Archive for January, 2010
Functional, efficient, light and bright hospital design is pretty much the norm for new construction today. There’s solid evidence that links design with reduced need for medication and shorter hospital stays. This proof is vital, but there is also a need to explore unproven intangible design qualities.
Before funds are invested in new hospital construction, it’s worthwhile to articulate the kind of space people seek when they’re at their most vulnerable due to illness. Is it enough to simply choose from the current healthcare design influences of corporate office, chic hotel or upscale health spa? Or should the design aim to address spiritual needs?
Dissatisfaction with proven norms can lead to breakthroughs. A spark of innovation is ignited when someone says: “We can do better than that!”
Credit Valley Hospital was not afraid to wade into emotional conversations when they set out to define their vision several years ago. That level of commitment, combined with their willingness to break from conventional “healing environment” rhetoric, has made all the difference. Here’s how their inspiring words guided this hospital’s memorable design:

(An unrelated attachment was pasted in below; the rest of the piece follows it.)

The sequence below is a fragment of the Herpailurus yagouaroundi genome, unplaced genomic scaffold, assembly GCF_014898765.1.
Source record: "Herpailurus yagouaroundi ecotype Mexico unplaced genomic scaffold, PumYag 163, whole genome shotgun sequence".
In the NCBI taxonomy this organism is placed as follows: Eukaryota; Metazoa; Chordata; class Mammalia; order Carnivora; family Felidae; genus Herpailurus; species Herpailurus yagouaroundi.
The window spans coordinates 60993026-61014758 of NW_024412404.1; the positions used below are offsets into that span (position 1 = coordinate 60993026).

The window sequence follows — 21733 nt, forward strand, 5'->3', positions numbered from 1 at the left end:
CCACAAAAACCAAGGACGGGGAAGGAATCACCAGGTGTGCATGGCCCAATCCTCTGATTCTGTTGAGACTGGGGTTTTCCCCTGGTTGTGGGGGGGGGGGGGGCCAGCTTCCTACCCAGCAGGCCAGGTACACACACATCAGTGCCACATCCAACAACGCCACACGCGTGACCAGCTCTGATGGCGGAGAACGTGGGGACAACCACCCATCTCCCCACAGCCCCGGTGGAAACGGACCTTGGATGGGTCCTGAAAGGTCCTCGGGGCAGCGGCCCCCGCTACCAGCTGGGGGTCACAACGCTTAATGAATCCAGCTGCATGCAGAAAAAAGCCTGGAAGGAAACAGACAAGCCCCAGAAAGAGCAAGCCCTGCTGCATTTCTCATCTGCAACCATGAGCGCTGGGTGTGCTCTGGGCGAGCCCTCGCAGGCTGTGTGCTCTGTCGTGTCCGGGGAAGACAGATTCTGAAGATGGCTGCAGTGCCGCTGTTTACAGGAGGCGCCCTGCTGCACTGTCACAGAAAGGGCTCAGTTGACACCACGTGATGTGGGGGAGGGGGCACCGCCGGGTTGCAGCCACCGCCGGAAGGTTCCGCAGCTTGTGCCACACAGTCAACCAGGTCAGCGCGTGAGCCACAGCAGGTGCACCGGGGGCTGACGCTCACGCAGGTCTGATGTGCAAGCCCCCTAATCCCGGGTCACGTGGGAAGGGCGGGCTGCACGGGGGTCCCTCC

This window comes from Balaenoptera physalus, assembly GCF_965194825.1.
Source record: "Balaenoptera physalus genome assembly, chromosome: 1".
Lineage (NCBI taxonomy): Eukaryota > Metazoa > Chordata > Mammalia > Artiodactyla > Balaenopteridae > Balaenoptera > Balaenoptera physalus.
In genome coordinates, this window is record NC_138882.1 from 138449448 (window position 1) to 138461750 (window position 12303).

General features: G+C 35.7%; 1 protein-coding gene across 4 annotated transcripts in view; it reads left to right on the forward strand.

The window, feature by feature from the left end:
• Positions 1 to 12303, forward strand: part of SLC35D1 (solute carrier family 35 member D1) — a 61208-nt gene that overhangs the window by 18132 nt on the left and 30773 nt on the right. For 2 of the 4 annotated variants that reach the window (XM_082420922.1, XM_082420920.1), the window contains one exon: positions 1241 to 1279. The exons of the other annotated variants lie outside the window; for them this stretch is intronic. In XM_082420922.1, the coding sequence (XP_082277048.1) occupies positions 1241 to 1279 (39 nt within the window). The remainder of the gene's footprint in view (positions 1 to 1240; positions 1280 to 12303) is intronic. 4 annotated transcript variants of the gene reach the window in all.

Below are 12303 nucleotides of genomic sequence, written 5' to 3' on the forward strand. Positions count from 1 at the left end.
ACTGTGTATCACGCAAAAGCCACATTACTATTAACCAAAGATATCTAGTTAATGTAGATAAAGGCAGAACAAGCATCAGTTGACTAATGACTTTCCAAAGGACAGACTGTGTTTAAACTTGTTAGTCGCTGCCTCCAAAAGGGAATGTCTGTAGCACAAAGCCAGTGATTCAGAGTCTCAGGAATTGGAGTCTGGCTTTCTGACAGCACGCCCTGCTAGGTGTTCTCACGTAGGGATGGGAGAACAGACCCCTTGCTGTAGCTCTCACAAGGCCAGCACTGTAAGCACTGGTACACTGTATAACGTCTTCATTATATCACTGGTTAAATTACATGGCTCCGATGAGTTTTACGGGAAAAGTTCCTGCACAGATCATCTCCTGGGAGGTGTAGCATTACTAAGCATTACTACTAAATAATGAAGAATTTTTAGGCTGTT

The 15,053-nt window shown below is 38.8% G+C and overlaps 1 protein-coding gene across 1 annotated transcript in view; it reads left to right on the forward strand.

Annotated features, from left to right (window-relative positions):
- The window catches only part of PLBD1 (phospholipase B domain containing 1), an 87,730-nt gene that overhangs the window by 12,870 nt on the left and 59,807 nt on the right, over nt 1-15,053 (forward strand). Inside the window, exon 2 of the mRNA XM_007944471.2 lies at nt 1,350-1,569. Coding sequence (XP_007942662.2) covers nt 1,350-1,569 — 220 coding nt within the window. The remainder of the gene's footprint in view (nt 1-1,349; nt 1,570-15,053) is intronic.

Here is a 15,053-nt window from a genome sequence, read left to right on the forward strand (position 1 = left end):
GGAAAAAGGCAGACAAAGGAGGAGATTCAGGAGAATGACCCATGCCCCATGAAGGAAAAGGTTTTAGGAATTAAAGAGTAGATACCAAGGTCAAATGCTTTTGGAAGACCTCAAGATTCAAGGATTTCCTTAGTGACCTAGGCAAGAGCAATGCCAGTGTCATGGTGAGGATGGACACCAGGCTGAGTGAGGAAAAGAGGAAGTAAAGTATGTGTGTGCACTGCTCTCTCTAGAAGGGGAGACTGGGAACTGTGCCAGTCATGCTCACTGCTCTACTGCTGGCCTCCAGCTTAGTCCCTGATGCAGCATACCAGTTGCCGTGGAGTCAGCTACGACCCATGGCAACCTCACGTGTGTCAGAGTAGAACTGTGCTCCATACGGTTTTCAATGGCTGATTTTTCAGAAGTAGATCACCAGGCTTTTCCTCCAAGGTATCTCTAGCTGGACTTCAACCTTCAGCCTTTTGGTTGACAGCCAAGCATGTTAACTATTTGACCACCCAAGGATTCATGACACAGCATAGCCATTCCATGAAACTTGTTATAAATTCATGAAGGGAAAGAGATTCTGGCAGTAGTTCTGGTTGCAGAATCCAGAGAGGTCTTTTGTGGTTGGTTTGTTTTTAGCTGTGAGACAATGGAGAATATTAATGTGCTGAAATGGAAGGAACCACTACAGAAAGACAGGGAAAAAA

– Sharon VanderKaay
It’s easy to see why so many PPT slide presentations include images of interlocking gears to evoke maximum team efficiency. Gears convey a seductive sense of control; they are reassuringly neat and predictable. These mechanical parts are perfect for representing machine age detachment, and perhaps also suit transactions involving information technology.
But gear metaphors communicate the opposite of what’s required for innovation to occur in a knowledge era. Knowledge—in contrast to information—gains value when humans develop what they know through reflection and interaction. The reality of this process is far from neat, predictable and mechanical. Developing the wealth of knowledge that leads to innovation requires relationships built on trust. Gears do not evoke trust or thoughtful reflection. So let’s not misrepresent living, human activities—such as collaboration—with graphics that glorify interchangeable metal parts.
The above set of slides expands on this notion of contrast between mechanical and natural systems.
– Sharon VanderKaay